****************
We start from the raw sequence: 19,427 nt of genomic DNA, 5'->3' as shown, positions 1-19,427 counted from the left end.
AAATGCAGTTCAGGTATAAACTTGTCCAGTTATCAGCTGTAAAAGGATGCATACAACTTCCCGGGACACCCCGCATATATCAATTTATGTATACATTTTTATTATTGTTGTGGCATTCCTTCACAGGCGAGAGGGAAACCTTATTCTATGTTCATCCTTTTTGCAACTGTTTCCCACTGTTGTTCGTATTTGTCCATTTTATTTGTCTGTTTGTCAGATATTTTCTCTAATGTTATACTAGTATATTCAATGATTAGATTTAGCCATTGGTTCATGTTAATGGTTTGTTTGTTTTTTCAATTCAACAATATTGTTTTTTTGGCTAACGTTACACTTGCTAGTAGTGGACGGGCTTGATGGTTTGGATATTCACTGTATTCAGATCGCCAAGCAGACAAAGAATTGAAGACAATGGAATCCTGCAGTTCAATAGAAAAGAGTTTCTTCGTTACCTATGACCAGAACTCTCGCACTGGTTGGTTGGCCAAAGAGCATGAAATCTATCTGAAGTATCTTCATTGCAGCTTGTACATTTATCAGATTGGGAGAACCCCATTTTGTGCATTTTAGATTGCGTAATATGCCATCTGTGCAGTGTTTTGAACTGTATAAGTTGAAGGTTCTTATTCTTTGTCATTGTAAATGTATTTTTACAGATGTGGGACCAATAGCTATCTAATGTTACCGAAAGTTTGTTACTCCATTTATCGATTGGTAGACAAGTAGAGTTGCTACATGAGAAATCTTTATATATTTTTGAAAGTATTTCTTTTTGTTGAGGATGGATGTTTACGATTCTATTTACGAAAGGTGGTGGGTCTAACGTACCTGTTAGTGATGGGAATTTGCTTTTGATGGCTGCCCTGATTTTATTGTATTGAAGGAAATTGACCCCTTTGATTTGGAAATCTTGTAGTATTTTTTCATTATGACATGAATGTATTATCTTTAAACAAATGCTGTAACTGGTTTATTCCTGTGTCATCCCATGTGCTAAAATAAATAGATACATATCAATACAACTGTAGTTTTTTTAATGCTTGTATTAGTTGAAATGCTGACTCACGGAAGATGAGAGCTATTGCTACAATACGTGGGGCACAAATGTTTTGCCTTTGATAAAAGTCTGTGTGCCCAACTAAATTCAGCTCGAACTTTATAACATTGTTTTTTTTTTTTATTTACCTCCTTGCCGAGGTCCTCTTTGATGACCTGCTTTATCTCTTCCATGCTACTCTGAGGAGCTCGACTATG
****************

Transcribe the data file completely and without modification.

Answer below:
We start from the raw sequence: 19,427 nt of genomic DNA, 5'->3' as shown, positions 1-19,427 counted from the left end.
AAATGCAGTTCAGGTATAAACTTGTCCAGTTATCAGCTGTAAAAGGATGCATACAACTTCCCGGGACACCCCGCATATATCAATTTATGTATACATTTTTATTATTGTTGTGGCATTCCTTCACAGGCGAGAGGGAAACCTTATTCTATGTTCATCCTTTTTGCAACTGTTTCCCACTGTTGTTCGTATTTGTCCATTTTATTTGTCTGTTTGTCAGATATTTTCTCTAATGTTATACTAGTATATTCAATGATTAGATTTAGCCATTGGTTCATGTTAATGGTTTGTTTGTTTTTTCAATTCAACAATATTGTTTTTTTGGCTAACGTTACACTTGCTAGTAGTGGACGGGCTTGATGGTTTGGATATTCACTGTATTCAGATCGCCAAGCAGACAAAGAATTGAAGACAATGGAATCCTGCAGTTCAATAGAAAAGAGTTTCTTCGTTACCTATGACCAGAACTCTCGCACTGGTTGGTTGGCCAAAGAGCATGAAATCTATCTGAAGTATCTTCATTGCAGCTTGTACATTTATCAGATTGGGAGAACCCCATTTTGTGCATTTTAGATTGCGTAATATGCCATCTGTGCAGTGTTTTGAACTGTATAAGTTGAAGGTTCTTATTCTTTGTCATTGTAAATGTATTTTTACAGATGTGGGACCAATAGCTATCTAATGTTACCGAAAGTTTGTTACTCCATTTATCGATTGGTAGACAAGTAGAGTTGCTACATGAGAAATCTTTATATATTTTTGAAAGTATTTCTTTTTGTTGAGGATGGATGTTTACGATTCTATTTACGAAAGGTGGTGGGTCTAACGTACCTGTTAGTGATGGGAATTTGCTTTTGATGGCTGCCCTGATTTTATTGTATTGAAGGAAATTGACCCCTTTGATTTGGAAATCTTGTAGTATTTTTTCATTATGACATGAATGTATTATCTTTAAACAAATGCTGTAACTGGTTTATTCCTGTGTCATCCCATGTGCTAAAATAAATAGATACATATCAATACAACTGTAGTTTTTTTAATGCTTGTATTAGTTGAAATGCTGACTCACGGAAGATGAGAGCTATTGCTACAATACGTGGGGCACAAATGTTTTGCCTTTGATAAAAGTCTGTGTGCCCAACTAAATTCAGCTCGAACTTTATAACATTGTTTTTTTTTTTTATTTACCTCCTTGCCGAGGTCCTCTTTGATGACCTGCTTTATCTCTTCCATGCTACTCTGAGGAGCTCGACTATG